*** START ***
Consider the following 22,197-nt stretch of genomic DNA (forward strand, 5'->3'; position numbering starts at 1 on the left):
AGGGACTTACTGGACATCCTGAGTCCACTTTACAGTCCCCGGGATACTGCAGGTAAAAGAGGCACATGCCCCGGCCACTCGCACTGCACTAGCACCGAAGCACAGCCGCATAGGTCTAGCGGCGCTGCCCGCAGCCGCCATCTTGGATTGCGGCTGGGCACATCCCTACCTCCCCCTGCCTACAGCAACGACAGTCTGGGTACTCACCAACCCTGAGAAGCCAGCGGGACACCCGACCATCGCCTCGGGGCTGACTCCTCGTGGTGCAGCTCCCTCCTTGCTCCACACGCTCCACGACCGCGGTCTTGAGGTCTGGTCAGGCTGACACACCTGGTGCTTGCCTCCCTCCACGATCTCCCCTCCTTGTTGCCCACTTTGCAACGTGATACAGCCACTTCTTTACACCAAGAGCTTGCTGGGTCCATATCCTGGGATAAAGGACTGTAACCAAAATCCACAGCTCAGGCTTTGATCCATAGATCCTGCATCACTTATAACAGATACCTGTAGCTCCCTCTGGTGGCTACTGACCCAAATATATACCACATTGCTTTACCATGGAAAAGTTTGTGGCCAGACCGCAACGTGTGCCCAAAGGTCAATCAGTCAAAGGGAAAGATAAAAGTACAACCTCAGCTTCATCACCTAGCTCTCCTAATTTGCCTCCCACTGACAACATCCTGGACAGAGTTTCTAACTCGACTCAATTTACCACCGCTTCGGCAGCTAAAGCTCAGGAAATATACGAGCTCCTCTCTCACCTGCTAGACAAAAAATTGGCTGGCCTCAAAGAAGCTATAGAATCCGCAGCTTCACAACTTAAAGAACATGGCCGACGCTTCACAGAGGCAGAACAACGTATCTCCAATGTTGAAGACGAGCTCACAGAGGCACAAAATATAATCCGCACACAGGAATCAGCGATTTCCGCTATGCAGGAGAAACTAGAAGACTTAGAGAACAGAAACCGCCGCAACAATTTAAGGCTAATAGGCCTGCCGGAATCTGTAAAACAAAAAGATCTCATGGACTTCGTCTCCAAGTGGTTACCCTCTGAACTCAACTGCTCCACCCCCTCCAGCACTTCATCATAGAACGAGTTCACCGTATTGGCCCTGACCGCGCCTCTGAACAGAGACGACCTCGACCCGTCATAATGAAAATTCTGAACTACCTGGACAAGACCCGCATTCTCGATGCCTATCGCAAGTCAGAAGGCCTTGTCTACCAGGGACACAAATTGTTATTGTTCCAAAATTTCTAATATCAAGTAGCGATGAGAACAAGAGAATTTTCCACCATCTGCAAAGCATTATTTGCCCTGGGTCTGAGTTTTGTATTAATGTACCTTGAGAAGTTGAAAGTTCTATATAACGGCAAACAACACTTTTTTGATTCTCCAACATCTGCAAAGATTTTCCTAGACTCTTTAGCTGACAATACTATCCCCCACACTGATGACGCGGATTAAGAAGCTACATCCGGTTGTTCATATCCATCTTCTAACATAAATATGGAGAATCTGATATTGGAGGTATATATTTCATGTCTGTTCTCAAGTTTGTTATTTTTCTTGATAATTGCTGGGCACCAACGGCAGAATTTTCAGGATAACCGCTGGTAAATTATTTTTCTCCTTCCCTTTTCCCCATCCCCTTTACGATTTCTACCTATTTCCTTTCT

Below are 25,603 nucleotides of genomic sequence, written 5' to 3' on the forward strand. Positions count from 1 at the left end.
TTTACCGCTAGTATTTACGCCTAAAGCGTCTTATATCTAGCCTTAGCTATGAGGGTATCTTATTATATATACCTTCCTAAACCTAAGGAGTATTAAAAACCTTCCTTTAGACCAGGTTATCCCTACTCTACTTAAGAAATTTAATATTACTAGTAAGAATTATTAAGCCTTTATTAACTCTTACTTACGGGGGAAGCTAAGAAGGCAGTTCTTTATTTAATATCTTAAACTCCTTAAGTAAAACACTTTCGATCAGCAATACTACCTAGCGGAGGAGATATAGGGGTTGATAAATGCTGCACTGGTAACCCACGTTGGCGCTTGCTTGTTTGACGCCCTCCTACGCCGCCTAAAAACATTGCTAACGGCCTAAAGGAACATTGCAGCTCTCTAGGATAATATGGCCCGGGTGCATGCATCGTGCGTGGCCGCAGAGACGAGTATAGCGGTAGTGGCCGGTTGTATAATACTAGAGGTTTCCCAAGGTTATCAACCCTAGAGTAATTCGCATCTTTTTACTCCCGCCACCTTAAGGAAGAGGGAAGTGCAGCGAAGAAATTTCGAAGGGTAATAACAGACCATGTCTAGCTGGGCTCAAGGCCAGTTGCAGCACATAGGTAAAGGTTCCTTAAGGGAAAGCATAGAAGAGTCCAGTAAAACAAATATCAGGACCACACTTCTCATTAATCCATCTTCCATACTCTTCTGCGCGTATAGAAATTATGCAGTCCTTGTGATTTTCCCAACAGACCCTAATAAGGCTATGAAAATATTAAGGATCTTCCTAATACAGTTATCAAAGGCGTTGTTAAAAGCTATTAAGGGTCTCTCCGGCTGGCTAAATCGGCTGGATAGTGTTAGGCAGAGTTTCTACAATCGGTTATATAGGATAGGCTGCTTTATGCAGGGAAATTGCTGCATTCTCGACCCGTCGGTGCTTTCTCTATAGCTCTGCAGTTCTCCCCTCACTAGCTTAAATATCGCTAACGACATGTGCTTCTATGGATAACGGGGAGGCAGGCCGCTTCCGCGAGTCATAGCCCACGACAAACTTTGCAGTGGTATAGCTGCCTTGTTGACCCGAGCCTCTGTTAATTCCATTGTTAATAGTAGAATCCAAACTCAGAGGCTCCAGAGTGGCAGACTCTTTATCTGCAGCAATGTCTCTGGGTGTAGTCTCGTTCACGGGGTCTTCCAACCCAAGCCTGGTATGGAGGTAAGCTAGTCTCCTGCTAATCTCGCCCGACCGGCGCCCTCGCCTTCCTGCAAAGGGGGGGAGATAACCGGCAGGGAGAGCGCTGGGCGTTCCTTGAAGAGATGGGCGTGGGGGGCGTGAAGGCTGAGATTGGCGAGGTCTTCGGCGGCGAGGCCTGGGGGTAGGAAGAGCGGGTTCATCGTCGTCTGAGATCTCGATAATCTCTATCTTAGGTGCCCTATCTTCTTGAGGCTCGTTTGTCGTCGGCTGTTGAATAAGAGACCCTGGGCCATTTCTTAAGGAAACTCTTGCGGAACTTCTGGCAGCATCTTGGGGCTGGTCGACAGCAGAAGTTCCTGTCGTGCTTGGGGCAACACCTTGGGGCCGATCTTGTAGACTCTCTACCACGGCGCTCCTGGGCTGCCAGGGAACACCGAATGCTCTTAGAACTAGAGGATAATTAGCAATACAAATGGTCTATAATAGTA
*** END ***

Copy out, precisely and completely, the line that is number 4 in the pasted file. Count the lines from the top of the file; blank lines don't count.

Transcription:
TTTACCGCTAGTATTTACGCCTAAAGCGTCTTATATCTAGCCTTAGCTATGAGGGTATCTTATTATATATACCTTCCTAAACCTAAGGAGTATTAAAAACCTTCCTTTAGACCAGGTTATCCCTACTCTACTTAAGAAATTTAATATTACTAGTAAGAATTATTAAGCCTTTATTAACTCTTACTTACGGGGGAAGCTAAGAAGGCAGTTCTTTATTTAATATCTTAAACTCCTTAAGTAAAACACTTTCGATCAGCAATACTACCTAGCGGAGGAGATATAGGGGTTGATAAATGCTGCACTGGTAACCCACGTTGGCGCTTGCTTGTTTGACGCCCTCCTACGCCGCCTAAAAACATTGCTAACGGCCTAAAGGAACATTGCAGCTCTCTAGGATAATATGGCCCGGGTGCATGCATCGTGCGTGGCCGCAGAGACGAGTATAGCGGTAGTGGCCGGTTGTATAATACTAGAGGTTTCCCAAGGTTATCAACCCTAGAGTAATTCGCATCTTTTTACTCCCGCCACCTTAAGGAAGAGGGAAGTGCAGCGAAGAAATTTCGAAGGGTAATAACAGACCATGTCTAGCTGGGCTCAAGGCCAGTTGCAGCACATAGGTAAAGGTTCCTTAAGGGAAAGCATAGAAGAGTCCAGTAAAACAAATATCAGGACCACACTTCTCATTAATCCATCTTCCATACTCTTCTGCGCGTATAGAAATTATGCAGTCCTTGTGATTTTCCCAACAGACCCTAATAAGGCTATGAAAATATTAAGGATCTTCCTAATACAGTTATCAAAGGCGTTGTTAAAAGCTATTAAGGGTCTCTCCGGCTGGCTAAATCGGCTGGATAGTGTTAGGCAGAGTTTCTACAATCGGTTATATAGGATAGGCTGCTTTATGCAGGGAAATTGCTGCATTCTCGACCCGTCGGTGCTTTCTCTATAGCTCTGCAGTTCTCCCCTCACTAGCTTAAATATCGCTAACGACATGTGCTTCTATGGATAACGGGGAGGCAGGCCGCTTCCGCGAGTCATAGCCCACGACAAACTTTGCAGTGGTATAGCTGCCTTGTTGACCCGAGCCTCTGTTAATTCCATTGTTAATAGTAGAATCCAAACTCAGAGGCTCCAGAGTGGCAGACTCTTTATCTGCAGCAATGTCTCTGGGTGTAGTCTCGTTCACGGGGTCTTCCAACCCAAGCCTGGTATGGAGGTAAGCTAGTCTCCTGCTAATCTCGCCCGACCGGCGCCCTCGCCTTCCTGCAAAGGGGGGGAGATAACCGGCAGGGAGAGCGCTGGGCGTTCCTTGAAGAGATGGGCGTGGGGGGCGTGAAGGCTGAGATTGGCGAGGTCTTCGGCGGCGAGGCCTGGGGGTAGGAAGAGCGGGTTCATCGTCGTCTGAGATCTCGATAATCTCTATCTTAGGTGCCCTATCTTCTTGAGGCTCGTTTGTCGTCGGCTGTTGAATAAGAGACCCTGGGCCATTTCTTAAGGAAACTCTTGCGGAACTTCTGGCAGCATCTTGGGGCTGGTCGACAGCAGAAGTTCCTGTCGTGCTTGGGGCAACACCTTGGGGCCGATCTTGTAGACTCTCTACCACGGCGCTCCTGGGCTGCCAGGGAACACCGAATGCTCTTAGAACTAGAGGATAATTAGCAATACAAATGGTCTATAATAGTA